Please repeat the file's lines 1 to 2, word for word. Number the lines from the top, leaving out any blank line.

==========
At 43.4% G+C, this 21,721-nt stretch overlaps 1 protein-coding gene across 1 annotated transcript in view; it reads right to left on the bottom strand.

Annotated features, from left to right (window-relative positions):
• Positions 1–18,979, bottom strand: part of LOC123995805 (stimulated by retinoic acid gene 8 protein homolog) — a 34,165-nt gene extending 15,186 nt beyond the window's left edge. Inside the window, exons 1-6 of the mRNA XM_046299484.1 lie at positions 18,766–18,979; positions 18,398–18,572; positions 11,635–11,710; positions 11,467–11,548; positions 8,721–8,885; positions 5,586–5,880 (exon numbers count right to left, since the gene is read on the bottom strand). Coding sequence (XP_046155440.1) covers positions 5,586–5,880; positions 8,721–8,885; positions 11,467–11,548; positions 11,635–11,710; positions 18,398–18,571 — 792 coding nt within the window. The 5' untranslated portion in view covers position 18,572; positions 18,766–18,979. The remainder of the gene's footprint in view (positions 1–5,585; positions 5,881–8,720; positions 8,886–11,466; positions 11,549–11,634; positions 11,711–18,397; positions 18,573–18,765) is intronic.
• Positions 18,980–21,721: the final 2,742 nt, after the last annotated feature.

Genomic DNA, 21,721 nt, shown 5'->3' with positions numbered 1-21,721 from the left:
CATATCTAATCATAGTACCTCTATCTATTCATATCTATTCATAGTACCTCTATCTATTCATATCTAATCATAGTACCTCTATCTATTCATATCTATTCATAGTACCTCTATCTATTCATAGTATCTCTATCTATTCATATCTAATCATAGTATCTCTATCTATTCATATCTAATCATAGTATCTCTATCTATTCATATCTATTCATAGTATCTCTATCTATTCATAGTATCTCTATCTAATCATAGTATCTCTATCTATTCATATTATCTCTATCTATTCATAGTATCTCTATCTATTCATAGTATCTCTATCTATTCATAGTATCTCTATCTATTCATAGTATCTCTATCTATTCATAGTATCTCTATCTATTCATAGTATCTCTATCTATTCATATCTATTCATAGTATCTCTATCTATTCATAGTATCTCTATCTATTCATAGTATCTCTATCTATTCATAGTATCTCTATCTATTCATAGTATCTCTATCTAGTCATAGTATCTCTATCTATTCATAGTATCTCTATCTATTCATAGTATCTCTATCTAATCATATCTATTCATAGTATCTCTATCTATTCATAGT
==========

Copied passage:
At 43.4% G+C, this 21,721-nt stretch overlaps 1 protein-coding gene across 1 annotated transcript in view; it reads right to left on the bottom strand.

Annotated features, from left to right (window-relative positions):